nugatory by the queen's death, but the good will of St John was equally manifested. At the same time Lady Masham, by whose secret influence Oxford had been displaced, wrote to conjure Swift, by his charity and compassion for the queen, not to desert her cause at this crisis, but to stay, and be assured his advice would not be thrown away on thankless and indifferent ears. Barber also was commissioned by Bolingbroke to inform Swift he would reconcile him with the Duchess of Somerset, place him on a right footing with the queen, and, what perhaps might have been an equal temptation, that it was intended to comply with his advice by making a complete sweep of those Whigs who had been left in office. These flattering proposals seemed to be attended with instant benefit, and to open a prospect full upon the path of honour, ambition, and preferment. But almost the same post brought an affecting letter from Lord Oxford, the disgraced minister, now going alone to his countryseat in Herefordshire, and requesting Swift, if he had not tired him in their former tête à tête parties, to throw away so much time on one who loved him, as to attend him upon this melancholy journey. To Swift's immortal honour, he paused not a moment, but wrote to solicit a renewal of his license for absence, then on the point of expiring, not that he might share the triumph and prospects to which he was invited by the royal favourite and the new prime-minister, but in order to accompany his beloved friend and patron to neglect and seclusion.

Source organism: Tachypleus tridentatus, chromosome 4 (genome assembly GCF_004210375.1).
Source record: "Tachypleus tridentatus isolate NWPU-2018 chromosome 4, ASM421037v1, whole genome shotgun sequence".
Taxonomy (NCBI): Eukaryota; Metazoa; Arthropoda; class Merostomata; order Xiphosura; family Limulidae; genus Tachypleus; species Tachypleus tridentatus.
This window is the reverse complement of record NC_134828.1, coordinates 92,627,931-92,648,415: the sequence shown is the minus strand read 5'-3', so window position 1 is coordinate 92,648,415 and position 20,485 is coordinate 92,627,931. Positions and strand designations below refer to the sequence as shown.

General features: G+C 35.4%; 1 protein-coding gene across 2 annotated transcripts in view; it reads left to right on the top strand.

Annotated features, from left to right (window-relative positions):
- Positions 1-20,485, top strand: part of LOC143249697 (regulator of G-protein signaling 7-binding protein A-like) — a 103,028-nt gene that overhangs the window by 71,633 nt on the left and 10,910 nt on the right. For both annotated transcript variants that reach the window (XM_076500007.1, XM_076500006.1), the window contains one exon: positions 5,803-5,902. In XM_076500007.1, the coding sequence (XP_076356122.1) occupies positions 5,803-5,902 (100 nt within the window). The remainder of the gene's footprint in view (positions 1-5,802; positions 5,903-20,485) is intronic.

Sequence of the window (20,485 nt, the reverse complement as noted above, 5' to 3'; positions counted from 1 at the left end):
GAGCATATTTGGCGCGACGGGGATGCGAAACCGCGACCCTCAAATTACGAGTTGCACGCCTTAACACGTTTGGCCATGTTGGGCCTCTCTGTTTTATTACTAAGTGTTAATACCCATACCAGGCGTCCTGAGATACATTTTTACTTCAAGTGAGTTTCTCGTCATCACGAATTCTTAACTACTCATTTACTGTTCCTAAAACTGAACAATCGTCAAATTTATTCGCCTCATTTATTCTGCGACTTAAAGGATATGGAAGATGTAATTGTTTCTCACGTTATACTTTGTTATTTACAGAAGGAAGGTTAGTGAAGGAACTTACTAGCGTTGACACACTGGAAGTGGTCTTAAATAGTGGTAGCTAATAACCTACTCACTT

t's Works, vol. xvi., p. 168. A letter to a friend in Dublin, now published for the first